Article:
Saturday, December 3, 2011

How Do 3D Movies Work

Barco's DP-2000 Cinema Projector
which can show Real D
I just saw Hugo, which is the best 3D movie since Avatar.

Everyone can see that the Real D system uses polarized glasses, but if you look back at the projector, there is only one lens showing only one image on the screen. (Review what polarized light means here.)

How are they putting two different images on the screen at the same time with just one set of optics? The answer is that the images are switching back and forth at 144 times/sec. So the images are flickering faster than your eye can see it. Movie frames change just 24 times a second, so in a 3D projector each frame is shown three times to each eye.

Another part of the secret is the screen; the screen must not change the polarization of the light. One way to do this is to coat the screen with silver -- like in the old days of Hollywood, the silver screen is coming back! If you used a glass coated screen, the polarization might shift, and blur the effect. There are cheaper alternatives like aluminium coatings and pearlescent coatings.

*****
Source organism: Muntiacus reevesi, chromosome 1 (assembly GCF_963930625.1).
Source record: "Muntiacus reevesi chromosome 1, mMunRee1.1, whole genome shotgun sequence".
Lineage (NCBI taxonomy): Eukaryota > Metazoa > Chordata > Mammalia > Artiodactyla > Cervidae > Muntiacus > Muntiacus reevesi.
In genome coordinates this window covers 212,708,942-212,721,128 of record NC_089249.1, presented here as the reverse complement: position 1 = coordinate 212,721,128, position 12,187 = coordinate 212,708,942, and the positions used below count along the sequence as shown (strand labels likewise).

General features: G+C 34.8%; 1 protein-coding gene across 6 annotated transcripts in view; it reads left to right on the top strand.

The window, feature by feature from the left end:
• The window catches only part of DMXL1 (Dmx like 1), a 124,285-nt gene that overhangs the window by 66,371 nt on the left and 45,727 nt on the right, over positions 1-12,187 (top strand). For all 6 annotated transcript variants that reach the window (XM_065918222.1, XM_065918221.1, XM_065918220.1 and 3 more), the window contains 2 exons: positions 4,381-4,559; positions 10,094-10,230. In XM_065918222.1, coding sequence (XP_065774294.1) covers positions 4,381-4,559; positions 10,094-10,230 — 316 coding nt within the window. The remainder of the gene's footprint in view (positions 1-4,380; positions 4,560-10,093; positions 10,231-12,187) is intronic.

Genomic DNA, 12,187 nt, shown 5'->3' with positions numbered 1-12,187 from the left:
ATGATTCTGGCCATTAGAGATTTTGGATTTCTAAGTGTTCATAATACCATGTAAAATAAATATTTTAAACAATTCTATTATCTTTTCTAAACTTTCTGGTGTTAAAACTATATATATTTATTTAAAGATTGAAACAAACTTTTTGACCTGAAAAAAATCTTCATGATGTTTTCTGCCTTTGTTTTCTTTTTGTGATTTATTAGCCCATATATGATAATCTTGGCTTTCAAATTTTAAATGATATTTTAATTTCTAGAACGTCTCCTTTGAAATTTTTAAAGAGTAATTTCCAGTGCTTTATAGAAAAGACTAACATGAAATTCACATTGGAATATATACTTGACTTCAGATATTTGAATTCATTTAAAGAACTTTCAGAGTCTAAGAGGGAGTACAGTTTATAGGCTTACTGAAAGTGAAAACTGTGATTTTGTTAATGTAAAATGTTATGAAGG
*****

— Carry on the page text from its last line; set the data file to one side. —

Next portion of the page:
Real D's web site studiously avoids any discussion of their technology or the specs of their equipment. This is because Real D just licenses technology, the projectors are made by other companies like Sony and Kodak. There are some Real D patents, and they relate to the technology for switching polarizations.

Critics, most notably my DW, say that 3D movies are darker.  3D movies are darker due to the absorption of the filters. A projector system designed for 3D would simply use a larger lamp to attain the target brightness that the theater owner wants.  If a theater owner is upgrading a theater for the premiere of a new 3D movie, s/he will buy a machine that will provide the best experience he can afford. As always you get what you pay for.

It might pay to shop around for a better theater if you find 3D movies too dark.